- Erik McKinney, RecruitingNation
Swagger has simultaneously become one of the most overused and important words in the college football world. Players have it, programs want it and recruits love to see it. From 2002 through 2008, the USC Trojans owned it, just as Florida State and Miami did during the previous decades. But over the past two seasons, various Pac-12 teams have relished in stealing USC's swagger.
Stanford, Oregon and Washington each posted 2-0 records against USC over the 2009 and 2010 seasons, with a handful of blowouts among those results. The Trojans now find themselves at the tail end of a four-week stretch that features those three programs. After giving Stanford everything it could handle and coming within a few breaks of posting a huge win, the Trojans dominated the Huskies in all three phases on their way to a 40-17 win that has recruits back to buzzing about USC.
Linebacker commitments Scott Starr and Jabari Ruffin have been locked into becoming Trojans for months -- well before there was any tangible proof that a bounce-back season was in the works. After watching the results on the field the past three weeks, the two can't help but take a longing look at the calendar.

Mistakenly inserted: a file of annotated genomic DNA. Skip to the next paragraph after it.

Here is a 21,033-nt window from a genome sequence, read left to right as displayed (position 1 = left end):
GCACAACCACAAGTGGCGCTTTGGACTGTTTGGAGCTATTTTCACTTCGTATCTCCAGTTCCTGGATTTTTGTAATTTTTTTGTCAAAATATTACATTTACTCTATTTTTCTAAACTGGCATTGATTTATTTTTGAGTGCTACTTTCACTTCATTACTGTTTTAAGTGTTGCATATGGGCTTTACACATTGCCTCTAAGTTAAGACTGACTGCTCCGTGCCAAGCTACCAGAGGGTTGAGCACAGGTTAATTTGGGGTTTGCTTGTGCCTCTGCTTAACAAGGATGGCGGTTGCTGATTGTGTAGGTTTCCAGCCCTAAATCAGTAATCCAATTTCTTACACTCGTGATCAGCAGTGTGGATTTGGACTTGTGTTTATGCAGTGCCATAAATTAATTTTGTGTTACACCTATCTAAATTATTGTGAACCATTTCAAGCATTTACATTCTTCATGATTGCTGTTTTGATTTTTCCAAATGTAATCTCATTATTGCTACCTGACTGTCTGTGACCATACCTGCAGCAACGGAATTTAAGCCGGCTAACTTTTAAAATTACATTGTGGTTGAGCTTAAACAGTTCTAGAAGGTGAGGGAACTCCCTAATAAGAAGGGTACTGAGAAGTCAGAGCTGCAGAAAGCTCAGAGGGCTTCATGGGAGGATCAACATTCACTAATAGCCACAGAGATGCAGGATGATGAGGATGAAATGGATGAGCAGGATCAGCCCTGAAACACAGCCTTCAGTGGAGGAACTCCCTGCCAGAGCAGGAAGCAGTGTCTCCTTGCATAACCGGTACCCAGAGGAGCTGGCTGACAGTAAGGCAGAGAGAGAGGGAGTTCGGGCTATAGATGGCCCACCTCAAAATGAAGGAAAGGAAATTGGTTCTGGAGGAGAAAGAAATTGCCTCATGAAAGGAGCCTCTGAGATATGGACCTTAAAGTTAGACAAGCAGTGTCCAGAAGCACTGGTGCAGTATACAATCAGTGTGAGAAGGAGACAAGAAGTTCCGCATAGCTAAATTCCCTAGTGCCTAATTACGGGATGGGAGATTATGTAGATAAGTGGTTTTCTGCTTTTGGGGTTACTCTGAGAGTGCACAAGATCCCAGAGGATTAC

"Every week I get more and more excited to be there," Ruffin said. "It's back to being the traditional USC, like they were before I even got to high school. It's all coming back."
Starr went straight for the all-important buzz word.
"The defense is playing a lot better and they are starting to play with that USC swagger," he said. "The team seems to be getting more confident and they just want it."
The talk among USC fans has been that the product on the field is becoming reminiscent of what they saw during the middle part of the Pete Carroll era, and that certainly isn't lost on the current recruits. USC's game this weekend -- against an Oregon team that has staked a claim to the swagger crown -- should go a long way toward proving just how far this USC team has come.
Swagger has simultaneously become one of the most overused and important words in the college football world. Players have it, programs want it and recruits love to see it.